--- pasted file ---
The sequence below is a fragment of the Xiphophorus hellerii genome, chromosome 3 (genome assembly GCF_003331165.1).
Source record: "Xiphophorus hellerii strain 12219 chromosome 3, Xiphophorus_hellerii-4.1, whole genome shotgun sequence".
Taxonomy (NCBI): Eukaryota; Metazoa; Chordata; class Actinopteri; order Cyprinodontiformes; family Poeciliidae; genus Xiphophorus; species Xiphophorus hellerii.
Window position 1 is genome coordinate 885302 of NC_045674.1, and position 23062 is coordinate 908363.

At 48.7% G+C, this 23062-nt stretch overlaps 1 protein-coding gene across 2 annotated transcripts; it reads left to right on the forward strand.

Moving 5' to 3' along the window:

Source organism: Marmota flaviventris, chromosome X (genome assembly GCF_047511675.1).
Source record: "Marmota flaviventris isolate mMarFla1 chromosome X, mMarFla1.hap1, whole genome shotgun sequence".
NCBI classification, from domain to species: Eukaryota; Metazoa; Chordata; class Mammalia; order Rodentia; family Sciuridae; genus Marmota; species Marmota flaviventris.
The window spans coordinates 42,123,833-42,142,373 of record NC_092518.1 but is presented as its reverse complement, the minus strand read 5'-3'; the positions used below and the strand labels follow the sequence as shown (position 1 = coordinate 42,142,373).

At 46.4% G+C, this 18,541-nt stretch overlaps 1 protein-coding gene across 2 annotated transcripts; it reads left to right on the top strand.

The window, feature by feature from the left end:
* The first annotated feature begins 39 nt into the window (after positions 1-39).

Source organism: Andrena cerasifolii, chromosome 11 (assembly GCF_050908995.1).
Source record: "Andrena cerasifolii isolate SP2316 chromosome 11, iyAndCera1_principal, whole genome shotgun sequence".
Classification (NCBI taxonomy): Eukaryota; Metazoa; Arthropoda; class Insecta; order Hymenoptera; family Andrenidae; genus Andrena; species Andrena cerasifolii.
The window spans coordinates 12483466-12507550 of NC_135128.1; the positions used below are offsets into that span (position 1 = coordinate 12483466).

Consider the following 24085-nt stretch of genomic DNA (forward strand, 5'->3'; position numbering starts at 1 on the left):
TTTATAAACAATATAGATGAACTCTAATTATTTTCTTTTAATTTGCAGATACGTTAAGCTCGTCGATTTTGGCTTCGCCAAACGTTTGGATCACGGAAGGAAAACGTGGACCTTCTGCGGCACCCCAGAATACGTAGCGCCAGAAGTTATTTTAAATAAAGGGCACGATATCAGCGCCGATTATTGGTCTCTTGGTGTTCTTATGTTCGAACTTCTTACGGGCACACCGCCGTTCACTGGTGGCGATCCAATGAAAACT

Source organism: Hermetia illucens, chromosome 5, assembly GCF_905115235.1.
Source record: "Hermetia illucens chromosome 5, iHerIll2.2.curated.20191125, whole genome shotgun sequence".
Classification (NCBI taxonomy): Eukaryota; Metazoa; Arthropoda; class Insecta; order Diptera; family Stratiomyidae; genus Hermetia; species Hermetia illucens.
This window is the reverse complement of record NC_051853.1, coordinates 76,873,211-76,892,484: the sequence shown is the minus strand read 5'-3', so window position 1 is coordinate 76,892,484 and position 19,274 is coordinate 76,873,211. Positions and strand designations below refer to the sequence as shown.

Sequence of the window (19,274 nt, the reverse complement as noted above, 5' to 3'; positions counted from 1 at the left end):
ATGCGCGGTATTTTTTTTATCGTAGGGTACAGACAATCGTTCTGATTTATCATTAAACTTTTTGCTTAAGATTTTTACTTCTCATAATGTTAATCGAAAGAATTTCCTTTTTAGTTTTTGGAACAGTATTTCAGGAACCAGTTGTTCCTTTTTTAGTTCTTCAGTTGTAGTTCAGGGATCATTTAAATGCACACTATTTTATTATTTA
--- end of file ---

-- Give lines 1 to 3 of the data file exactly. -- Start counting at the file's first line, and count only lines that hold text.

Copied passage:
The sequence below is a fragment of the Xiphophorus hellerii genome, chromosome 3 (genome assembly GCF_003331165.1).
Source record: "Xiphophorus hellerii strain 12219 chromosome 3, Xiphophorus_hellerii-4.1, whole genome shotgun sequence".
Taxonomy (NCBI): Eukaryota; Metazoa; Chordata; class Actinopteri; order Cyprinodontiformes; family Poeciliidae; genus Xiphophorus; species Xiphophorus hellerii.